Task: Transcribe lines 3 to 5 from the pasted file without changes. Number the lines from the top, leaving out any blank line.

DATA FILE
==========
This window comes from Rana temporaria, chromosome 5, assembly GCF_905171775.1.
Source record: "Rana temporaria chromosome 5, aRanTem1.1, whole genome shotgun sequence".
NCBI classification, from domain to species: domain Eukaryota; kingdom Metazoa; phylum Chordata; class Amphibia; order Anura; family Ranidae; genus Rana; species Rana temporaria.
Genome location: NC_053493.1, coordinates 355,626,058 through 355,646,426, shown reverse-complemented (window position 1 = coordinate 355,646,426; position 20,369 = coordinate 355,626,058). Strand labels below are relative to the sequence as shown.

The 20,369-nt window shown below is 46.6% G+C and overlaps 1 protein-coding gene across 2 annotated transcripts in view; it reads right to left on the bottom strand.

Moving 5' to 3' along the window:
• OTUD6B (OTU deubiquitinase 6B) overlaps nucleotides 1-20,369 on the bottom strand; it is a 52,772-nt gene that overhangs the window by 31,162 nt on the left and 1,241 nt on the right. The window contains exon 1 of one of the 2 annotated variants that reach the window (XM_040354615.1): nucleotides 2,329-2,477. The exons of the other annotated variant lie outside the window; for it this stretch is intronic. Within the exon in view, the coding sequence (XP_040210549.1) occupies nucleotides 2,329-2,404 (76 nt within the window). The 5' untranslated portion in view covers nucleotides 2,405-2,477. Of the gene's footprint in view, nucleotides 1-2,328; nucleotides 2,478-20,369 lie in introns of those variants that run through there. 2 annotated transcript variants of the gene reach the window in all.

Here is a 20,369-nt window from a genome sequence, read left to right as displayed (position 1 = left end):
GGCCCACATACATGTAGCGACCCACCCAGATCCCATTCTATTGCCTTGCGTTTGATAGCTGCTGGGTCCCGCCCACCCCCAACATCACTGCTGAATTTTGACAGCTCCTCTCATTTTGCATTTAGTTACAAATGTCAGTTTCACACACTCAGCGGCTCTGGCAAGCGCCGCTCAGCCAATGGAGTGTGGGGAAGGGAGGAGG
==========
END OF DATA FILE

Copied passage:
NCBI classification, from domain to species: domain Eukaryota; kingdom Metazoa; phylum Chordata; class Amphibia; order Anura; family Ranidae; genus Rana; species Rana temporaria.
Genome location: NC_053493.1, coordinates 355,626,058 through 355,646,426, shown reverse-complemented (window position 1 = coordinate 355,646,426; position 20,369 = coordinate 355,626,058). Strand labels below are relative to the sequence as shown.

The 20,369-nt window shown below is 46.6% G+C and overlaps 1 protein-coding gene across 2 annotated transcripts in view; it reads right to left on the bottom strand.